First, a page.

The vegan cafe in Nikko
Back in 2018, when J and I were last in Japan, we stumbled by Yasai Cafe Merugi. We had checked out of our accommodation, had a fun day of exploring Toshogu Shrine and other sights of Nikko, and were walking back to the train station, hungry and tired from our adventures.
We had left our non vegan family members at another place, feeling annoyed that most restaurants do not cater to our diets.
As we were taking a slow stroll back towards the train station, thinking we would just be eating our 100th seaweed onigiri of this trip to fill our tummies, we saw the word “vegan”. We couldn’t believe our eyes, we had to do a double take.
Yes! it definitely says vegan (hallelujah!)
There’s an actual vegan cafe in Nikko, and we just happen to stumble past it!
Navigating food in Japan
Typically a lot of Japanese foods have Dashi (だし, 出汁) or Dashijiru (出し汁) in it. A lot of the time the Dashi comes from dried bonito flake (fish), so for those that don’t know or cannot read the language it becomes very difficult to identify what is ok to eat.
Meals that often look vegetarian or vegan friendly often has Dashi in it, so it does become tricky trying to navigate eating around in Japan.
Dashi can be made from:
- Kombu (dried kelp)*
- Katsuobushi (dried bonito flakes)
- Iriko or niboshi (dried anchovies/sardines)
- Shiitake (dried shiitake mushrooms)*
- OR a combination of all above or two (such as kombu + katsuobushi)
*vegetarian and vegan friendly
Although more options are definitely popping up, Japan isn’t the most vegan friendly country you could visit. It’s not likely that you would stumble across a vegan restaurant in Japan, just by chance. So we felt very lucky that day!
The vegan cafe
The restaurant itself is very small, maybe has seats for about 10, run by a couple, and all the food is vegan.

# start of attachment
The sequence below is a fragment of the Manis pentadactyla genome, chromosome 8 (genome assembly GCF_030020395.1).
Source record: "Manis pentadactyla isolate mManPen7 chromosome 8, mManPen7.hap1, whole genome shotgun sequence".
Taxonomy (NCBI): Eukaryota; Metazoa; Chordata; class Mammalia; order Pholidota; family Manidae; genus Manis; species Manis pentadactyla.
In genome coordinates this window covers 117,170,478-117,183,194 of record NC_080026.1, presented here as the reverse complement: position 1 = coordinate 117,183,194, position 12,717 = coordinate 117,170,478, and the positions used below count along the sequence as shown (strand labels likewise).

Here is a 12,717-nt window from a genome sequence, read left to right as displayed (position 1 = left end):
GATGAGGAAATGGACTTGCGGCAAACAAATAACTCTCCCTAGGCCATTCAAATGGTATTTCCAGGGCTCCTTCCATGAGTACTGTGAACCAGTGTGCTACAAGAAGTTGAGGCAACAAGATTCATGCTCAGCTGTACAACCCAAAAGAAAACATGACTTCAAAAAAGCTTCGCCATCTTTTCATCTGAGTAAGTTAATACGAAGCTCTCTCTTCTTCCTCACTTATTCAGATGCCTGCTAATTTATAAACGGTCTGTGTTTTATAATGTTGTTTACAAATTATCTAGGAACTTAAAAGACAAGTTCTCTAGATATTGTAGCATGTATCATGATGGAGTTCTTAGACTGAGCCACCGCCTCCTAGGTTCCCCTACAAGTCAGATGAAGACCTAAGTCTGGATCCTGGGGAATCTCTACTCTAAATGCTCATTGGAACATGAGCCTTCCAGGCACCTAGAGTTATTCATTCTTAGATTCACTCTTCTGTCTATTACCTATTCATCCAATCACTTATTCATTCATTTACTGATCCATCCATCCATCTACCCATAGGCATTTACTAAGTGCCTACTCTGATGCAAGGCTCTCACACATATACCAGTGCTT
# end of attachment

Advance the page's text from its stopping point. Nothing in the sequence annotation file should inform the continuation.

When you enter, you must take off your shoes and then you can chose to either sit at a typical western-style table and chairs, or by the window on the ground at a low table.
For those of you who are not used to sitting in traditional way, I would recommend to sit at the table and chairs, so you don’t get painful and achy knees and legs.
However for those with a bit more flexibility, they have a raised seating area where you can relax and watch the world go by, looking out of the window.
The vegan menu
They have a 定食 “teishoku”, which translates to “set menu” or “menu of the day”. On the day we visited they had two things:
- A creamy spring vegetable stroganoff ¥1300 +tax / £8.60
- Yuba wrapped rice ¥1700 +tax / £11.20
Both meals came with a delicious and fresh soup and salad.
To be frank, we were just happy that we stumbled across a vegan cafe where we knew everything we would be eating would be vegan safe, instead of eating another onigiri, (don’t get me wrong, I do love an onigiri but when you’re a foodie and thats the only thing you know you can eat when you’re out and about, it gets a bit boring after a while).
However we were very happy when the food came out.
First lets talk about the aesthetic.
It was a beautifully presented meal served on natural materials and organic shaped bowls.
And the food itself?
This was the first time on our trip that we had eaten more of an authentic Japanese meal. It was light and simple meal with fresh and high quality ingredients, super delicious. It was wonderful to experience more traditional foods without having to break the bank for it.
As I said earlier, we were quite used to eating onigiris from the local konbini, so having our lunch here was an extremely mindful and grounding experience. If you’re looking to wind down after your day exploring Toshogu Shrine and other sights, then the vegan cafe, “Yasai Cafe Merugi” is a fantastic way to do it!
How to find it
Nikko train station to the cafe – 4 minuets by car / 20 minuets to walk
Toshogu Shrine to the cafe – 2 minuets by car / 15 minuets to walk
As they are a small restaurant, i’d imagine their food portions are limited. Although we were lucky to have gone on a quiet day so got a seat. I would suggest to reserve so you don’t end up feeling disappointed.